What did President Kimball think about pressure regarding the pre-1978 priesthood ban?

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There is a school of thought among some who believe that the united voice of the First Presidency and Quorum of the Twelve is mistaken on some point or other (e.g., gay marriage, the sinfulness of homosexual sexual acts, etc.) They then conclude that fixing this problem requires “advocacy”—i.e., public appeals, clamor, protests, or public arguments in favor of altering policy or doctrine. Or, they insist that we need to publicly discuss what “should be done” in these matters, and that such activity is both proper and helpful. (They even, as I discussed yesterday, sometimes claim that God has told them by revelation that the apostles are mistaken, and that God sanctions their public disagreement and advocacy.)

Those who make this argument generally appeal to the change made with the reversal of the pre-1978 priesthood ban. They believe that such behavior was appropriate then, and that it helped President Kimball seek and receive the revelation of 1978.

I think, however, that this fundamentally misunderstands both the history of the priesthood ban and how Church government works. I say this partly out of conviction of how such things are said to work in theory, and partly out of observation for how I’ve seen them work in practice.

President Kimball: the clear expert

But, to me the most compelling argument for that position is what President Kimball himself said about it. If anyone is situated to tell us what would promote or trigger that kind of revelation in these instances, I take it to be him.

What were his views on those who sought to push the matter through advocacy, public dialogue, or such tactics? Were these efforts helpful? Proper?

He did not think so.

Bringing revelation and authority into contempt

Here’s him to son Ed:[1]

“These smart members who would force the issue, and there are many of them, cheapen the issue and certainly bring into contempt the sacred principle of revelation and divine authority.”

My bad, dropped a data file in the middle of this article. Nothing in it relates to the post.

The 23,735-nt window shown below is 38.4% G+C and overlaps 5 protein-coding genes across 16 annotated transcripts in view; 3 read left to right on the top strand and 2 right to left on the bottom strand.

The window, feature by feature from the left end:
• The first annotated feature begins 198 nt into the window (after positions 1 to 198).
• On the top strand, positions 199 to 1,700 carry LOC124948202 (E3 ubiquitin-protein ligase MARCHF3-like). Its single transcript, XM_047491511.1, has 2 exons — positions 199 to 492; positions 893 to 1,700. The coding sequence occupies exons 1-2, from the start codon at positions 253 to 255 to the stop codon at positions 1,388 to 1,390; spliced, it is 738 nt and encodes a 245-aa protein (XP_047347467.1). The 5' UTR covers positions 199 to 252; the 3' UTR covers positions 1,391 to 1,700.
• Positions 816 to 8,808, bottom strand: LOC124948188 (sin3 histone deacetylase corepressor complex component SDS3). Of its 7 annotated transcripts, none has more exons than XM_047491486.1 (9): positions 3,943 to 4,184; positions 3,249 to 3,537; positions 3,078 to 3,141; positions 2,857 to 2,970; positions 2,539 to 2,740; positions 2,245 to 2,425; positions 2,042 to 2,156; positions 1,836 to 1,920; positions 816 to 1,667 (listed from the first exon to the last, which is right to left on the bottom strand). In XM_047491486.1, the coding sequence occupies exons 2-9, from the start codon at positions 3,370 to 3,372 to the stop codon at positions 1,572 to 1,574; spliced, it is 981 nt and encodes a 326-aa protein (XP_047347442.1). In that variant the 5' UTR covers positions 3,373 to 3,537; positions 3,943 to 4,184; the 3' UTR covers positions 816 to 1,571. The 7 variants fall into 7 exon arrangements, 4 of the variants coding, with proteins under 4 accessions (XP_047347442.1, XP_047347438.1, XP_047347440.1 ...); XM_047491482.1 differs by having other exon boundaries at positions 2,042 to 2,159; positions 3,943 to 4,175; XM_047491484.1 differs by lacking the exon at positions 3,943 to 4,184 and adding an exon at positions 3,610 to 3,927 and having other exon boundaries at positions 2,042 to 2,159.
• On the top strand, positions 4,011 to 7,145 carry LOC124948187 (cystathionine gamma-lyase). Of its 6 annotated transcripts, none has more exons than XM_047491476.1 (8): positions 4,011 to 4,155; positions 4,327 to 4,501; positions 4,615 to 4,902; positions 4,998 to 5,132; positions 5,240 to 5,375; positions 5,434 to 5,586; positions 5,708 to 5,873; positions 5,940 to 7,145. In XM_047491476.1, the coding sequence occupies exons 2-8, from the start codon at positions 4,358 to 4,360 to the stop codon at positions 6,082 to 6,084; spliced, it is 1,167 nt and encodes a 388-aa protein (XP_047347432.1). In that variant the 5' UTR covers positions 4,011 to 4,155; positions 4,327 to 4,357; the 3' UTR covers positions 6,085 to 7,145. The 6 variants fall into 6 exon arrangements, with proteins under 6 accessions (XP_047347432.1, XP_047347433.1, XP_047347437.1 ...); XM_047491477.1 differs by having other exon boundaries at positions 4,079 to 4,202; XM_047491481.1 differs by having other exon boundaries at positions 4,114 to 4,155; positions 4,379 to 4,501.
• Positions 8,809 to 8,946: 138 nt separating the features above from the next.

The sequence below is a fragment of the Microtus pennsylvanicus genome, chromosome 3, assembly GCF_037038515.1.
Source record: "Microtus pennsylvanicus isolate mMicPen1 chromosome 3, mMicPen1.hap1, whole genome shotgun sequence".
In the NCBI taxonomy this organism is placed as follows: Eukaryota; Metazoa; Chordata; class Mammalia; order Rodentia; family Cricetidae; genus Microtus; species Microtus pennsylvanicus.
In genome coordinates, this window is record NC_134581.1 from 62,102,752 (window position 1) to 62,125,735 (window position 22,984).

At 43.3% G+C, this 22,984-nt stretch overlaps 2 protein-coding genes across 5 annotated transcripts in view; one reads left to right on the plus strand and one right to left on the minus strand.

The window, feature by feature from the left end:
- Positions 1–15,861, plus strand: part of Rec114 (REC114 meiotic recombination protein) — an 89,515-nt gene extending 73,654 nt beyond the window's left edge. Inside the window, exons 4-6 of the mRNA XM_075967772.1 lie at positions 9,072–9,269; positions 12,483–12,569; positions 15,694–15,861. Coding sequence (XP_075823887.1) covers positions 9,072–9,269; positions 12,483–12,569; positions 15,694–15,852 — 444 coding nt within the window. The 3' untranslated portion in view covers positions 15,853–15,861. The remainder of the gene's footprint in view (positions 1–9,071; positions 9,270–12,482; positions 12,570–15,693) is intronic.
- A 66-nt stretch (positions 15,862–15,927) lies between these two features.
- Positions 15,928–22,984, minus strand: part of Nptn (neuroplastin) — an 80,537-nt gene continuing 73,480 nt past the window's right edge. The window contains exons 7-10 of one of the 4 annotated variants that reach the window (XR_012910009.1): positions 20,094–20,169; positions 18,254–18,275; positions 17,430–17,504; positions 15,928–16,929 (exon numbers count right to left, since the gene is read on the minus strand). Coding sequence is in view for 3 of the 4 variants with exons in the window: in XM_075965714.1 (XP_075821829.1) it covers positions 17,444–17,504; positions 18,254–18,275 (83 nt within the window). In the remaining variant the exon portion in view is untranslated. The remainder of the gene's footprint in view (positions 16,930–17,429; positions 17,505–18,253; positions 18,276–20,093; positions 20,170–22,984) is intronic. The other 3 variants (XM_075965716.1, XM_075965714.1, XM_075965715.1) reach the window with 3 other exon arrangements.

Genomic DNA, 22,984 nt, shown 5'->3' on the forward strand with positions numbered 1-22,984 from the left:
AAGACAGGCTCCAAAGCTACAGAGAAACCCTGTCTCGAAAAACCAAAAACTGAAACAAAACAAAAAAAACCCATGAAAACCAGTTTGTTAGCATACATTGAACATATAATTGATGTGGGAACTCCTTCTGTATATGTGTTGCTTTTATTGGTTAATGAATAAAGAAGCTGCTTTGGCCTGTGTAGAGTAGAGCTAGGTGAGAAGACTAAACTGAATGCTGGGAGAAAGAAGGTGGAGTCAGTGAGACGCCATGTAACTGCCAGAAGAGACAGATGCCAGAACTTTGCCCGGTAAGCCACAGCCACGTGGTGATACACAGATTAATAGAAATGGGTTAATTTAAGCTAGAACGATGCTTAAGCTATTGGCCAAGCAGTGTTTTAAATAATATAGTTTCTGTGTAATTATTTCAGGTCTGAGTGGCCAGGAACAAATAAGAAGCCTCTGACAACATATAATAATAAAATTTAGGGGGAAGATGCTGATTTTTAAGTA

Epistemologic humility and support for the Prophet

He felt that the opposite of such tactics were the appropriate ones:

“Perhaps what the prophet needs is not pressure, not goading, not demands. He needs in every city and place defenders—a million men and women to encourage patience, understanding and faith . . . saying: “President, we realize we do not know all there is to be known about this problem. We have faith and confidence in you and in the Lord that if relaxation is to come, it will come when the proper time comes. We shall stand and defend as did Peter though the whole world be against us.” . . . The very fact that he [Pres McKay] has not yielded to the public clamor sets him up in my mind as a courageous person, for it would be relatively easy to yield if it were his decision. He has an unalterable responsibility to obey only the Lord. . . . There are many letters from embarrassed people. . . . Logic, faulty logic has replaced basic faith, and definitely reflects humanism. For instance, [Sterling] McMurrin [a non-believer Mormon, who often boasted of never having read the Book of Mormon all the way through] says: “ . . . The situation . . . is unworthy of a church and unworthy of a religion . . .” He says these attitudes are “immoral in our social life.” Imagine a McMurrin postulating thusly. How can he be so sure to set up standards? . . .